Led Zeppelin: I, II & III (2014 Remasters)

Led Zeppelin: I, II & III (2014 Remasters)

Has any music reviewer ever missed the mark more than John Mendelsohn in his 1969 Rolling Stone critique of Led Zeppelin’s scorching, finely honed debut? After calling the album self-indulgent, he labeled Jimmy Page “a very limited producer and a writer of weak, unimaginative songs” and dismissed Robert Plant’s “strained and unconvincing shouting.” The album, Mendelsohn concluded, was “a waste.”

OK, everybody’s entitled to one mistake. But when the group returned just 10 months later with the equally potent Led Zeppelin II, Mendelsohn was back too, this time with a sarcastic, tongue-in-cheek review that, for example, mocked Page as “the absolute number-one heaviest white blues guitarist between 5’4” and 5’8” in the world.”

Lester Bangs—who took over Rolling Stone’s Led Zeppelin beat to critique its third album—was only slightly more enthusiastic. After labeling various tracks “production-line Zep churners” and “lethally dull,” he allowed that “much of the rest” of the third LP was “not bad at all.”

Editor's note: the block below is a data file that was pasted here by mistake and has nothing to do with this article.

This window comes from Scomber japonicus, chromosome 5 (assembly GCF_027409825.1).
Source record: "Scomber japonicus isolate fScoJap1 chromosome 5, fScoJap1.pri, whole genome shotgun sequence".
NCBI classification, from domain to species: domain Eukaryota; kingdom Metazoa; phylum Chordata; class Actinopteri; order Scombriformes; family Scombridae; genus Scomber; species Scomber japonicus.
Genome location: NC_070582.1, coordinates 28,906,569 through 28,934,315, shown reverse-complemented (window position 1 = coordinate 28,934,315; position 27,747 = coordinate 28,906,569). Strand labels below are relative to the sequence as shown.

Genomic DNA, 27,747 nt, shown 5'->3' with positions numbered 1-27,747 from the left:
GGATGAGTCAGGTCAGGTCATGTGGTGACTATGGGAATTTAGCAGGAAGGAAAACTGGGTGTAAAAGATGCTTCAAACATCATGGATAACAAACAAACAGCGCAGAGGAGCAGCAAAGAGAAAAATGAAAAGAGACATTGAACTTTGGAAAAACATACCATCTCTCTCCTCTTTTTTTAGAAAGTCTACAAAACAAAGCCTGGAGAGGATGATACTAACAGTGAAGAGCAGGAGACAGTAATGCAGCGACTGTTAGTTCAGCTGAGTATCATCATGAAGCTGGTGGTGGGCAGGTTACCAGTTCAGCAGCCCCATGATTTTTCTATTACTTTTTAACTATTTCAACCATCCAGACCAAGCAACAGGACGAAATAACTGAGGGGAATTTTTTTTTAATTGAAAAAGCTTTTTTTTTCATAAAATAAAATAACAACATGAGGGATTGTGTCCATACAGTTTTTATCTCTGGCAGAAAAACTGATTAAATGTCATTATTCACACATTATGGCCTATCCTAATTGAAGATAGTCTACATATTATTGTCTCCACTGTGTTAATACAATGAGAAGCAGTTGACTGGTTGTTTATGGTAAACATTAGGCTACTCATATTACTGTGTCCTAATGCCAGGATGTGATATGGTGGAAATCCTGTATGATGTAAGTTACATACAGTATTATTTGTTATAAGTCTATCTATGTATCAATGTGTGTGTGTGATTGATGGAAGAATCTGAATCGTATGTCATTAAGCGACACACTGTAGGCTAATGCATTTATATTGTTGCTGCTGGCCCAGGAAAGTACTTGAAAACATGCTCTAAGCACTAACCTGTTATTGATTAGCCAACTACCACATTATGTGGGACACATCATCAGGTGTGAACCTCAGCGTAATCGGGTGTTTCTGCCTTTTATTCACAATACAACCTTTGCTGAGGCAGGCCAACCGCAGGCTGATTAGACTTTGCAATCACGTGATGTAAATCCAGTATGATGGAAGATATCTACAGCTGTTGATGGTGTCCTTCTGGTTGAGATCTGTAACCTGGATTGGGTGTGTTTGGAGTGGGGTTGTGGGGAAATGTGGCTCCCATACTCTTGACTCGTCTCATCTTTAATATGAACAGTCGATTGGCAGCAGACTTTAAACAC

The magazine did eventually wake up. In 2003 it called Led Zeppelin’s debut “astonishing” and placed it at No. 29 on its list of the 500 greatest albums of all time. Led Zeppelin II (which Rolling Stone now said “opens with one of the most exhilarating guitar riffs in rock & roll”) came in at No. 75. (Led Zeppelin III didn’t make the list, though some people have come to regard it as the best of the three albums.)

Happily, many music listeners instantly heard what Rolling Stone’s original reviewers missed: this was primal, blues-influenced rock and roll from a uniquely talented quartet. All three albums sold well from the start, and today they remain key elements in the catalog of a hugely important band that has sold more than 300 million LPs and CDs.

In fact, these albums are so well known that it’s hard to imagine there are many rock fans who aren’t now familiar with them. It’s also unlikely that there are many serious Led Zeppelin enthusiasts who don’t already own them.